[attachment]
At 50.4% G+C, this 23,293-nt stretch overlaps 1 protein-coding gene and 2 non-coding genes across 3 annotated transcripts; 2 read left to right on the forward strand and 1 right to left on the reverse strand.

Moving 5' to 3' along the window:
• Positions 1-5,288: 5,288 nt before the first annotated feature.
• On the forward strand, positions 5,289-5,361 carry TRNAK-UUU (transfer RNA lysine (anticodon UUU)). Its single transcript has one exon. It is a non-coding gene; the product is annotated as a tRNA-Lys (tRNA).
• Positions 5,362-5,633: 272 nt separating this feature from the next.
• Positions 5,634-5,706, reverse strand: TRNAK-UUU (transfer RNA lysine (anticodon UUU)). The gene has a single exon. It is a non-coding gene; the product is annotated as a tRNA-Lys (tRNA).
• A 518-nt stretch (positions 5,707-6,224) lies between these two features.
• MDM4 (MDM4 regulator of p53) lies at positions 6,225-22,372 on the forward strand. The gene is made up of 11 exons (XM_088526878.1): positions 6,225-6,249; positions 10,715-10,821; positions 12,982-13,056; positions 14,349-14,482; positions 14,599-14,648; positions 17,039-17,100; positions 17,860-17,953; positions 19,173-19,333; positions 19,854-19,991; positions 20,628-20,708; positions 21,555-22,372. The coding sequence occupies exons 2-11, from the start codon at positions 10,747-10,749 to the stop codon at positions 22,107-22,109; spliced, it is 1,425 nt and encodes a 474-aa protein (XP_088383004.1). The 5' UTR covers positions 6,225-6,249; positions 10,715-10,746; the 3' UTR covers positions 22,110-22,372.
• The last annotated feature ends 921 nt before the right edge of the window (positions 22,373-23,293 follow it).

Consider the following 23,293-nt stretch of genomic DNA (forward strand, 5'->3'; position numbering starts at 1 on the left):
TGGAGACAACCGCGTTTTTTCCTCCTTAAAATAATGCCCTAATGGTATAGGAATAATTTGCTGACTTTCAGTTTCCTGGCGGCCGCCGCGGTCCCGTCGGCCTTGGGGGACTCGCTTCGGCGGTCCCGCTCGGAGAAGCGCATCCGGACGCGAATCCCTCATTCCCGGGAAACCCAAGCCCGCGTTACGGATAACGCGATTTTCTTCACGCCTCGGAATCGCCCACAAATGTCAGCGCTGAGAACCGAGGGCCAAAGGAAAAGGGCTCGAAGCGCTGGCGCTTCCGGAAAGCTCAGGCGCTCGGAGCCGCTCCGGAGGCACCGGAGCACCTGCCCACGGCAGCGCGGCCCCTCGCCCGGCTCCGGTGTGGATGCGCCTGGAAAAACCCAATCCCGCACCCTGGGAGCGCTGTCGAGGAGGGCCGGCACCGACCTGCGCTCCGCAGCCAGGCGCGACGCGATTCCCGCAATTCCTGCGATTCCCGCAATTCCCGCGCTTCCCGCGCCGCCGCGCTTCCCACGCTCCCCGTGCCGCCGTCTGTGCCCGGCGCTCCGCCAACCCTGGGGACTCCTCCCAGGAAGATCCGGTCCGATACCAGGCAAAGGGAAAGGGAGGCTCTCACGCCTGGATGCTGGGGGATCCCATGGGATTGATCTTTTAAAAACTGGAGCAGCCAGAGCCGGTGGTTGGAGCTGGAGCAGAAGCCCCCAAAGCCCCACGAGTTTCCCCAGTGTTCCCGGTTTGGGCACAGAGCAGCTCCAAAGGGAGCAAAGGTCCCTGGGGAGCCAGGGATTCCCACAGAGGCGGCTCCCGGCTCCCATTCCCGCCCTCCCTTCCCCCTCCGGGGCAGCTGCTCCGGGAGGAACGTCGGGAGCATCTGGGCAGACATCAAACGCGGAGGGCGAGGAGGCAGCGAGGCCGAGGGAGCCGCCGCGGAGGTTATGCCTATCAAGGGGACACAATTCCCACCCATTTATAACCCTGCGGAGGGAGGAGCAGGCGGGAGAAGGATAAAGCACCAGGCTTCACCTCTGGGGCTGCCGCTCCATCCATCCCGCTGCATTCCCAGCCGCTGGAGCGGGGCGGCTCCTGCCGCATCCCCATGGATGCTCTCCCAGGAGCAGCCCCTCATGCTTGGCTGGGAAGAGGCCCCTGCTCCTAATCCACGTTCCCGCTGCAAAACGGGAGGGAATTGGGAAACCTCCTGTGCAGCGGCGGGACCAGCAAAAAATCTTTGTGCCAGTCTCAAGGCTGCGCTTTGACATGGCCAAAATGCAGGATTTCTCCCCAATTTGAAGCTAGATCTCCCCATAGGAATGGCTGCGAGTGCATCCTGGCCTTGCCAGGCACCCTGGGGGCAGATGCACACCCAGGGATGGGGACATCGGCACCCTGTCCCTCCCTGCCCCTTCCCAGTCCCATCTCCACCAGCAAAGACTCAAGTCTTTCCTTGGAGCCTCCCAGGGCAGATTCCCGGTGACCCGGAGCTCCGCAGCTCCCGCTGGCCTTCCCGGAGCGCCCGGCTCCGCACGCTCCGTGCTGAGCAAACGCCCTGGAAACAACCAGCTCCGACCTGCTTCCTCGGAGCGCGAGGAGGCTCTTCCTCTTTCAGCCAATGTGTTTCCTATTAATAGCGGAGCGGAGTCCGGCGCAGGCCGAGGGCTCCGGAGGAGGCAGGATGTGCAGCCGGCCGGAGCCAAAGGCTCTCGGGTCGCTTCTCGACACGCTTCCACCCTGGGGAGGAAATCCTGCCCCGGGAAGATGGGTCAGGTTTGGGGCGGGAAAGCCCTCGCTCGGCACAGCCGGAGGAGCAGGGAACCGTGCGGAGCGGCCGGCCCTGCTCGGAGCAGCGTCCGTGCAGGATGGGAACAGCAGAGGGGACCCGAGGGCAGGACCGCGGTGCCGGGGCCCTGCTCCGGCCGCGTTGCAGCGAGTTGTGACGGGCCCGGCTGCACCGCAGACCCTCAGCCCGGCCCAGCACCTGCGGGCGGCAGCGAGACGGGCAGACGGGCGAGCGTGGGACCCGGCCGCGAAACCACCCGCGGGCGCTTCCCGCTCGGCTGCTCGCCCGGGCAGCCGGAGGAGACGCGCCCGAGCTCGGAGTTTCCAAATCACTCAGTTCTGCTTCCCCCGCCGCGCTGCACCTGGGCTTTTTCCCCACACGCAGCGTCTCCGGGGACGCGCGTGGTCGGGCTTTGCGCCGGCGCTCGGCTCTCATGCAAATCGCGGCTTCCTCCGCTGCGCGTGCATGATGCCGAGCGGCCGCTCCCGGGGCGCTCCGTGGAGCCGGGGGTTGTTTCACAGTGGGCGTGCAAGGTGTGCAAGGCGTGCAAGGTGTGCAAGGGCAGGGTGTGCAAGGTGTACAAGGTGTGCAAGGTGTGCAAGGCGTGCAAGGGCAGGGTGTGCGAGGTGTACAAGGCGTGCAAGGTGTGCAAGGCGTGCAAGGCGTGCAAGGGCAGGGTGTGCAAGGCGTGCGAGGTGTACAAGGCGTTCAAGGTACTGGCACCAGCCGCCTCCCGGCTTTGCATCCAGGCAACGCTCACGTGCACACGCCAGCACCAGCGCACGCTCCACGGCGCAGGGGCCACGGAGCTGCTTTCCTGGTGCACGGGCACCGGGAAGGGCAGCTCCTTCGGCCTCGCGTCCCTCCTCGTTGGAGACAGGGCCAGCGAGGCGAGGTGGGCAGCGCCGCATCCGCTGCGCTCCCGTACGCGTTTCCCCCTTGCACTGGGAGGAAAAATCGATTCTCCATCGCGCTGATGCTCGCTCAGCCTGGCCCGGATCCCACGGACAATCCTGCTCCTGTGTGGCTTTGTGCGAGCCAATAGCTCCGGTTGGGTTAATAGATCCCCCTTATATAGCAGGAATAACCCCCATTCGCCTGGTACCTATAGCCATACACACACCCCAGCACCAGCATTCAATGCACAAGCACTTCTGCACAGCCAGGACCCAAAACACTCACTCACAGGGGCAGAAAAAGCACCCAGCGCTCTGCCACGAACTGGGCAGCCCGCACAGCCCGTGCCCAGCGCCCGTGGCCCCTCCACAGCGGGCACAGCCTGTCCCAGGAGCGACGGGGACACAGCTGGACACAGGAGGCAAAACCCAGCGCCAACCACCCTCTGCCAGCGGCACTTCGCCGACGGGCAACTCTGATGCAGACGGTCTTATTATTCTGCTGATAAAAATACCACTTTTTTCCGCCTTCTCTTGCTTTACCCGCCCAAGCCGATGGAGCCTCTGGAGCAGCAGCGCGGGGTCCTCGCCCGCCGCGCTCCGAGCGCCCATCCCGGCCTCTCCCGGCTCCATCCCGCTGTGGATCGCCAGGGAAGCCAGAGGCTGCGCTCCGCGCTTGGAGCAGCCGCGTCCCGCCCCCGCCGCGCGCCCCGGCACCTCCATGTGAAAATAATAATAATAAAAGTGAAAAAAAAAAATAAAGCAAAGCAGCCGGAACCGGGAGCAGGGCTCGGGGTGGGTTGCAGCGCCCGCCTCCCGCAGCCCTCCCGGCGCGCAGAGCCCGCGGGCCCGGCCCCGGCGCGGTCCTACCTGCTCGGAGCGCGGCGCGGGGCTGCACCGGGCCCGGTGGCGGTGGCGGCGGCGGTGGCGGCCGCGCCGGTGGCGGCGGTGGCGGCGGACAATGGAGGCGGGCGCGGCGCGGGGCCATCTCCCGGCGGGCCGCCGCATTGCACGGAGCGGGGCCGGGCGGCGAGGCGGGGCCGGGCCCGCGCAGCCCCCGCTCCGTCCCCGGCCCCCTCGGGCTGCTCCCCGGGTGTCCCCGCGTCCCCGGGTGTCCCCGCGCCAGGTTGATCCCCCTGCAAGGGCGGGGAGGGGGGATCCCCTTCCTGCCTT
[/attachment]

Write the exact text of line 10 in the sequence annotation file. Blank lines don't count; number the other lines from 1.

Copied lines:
Consider the following 23,293-nt stretch of genomic DNA (forward strand, 5'->3'; position numbering starts at 1 on the left):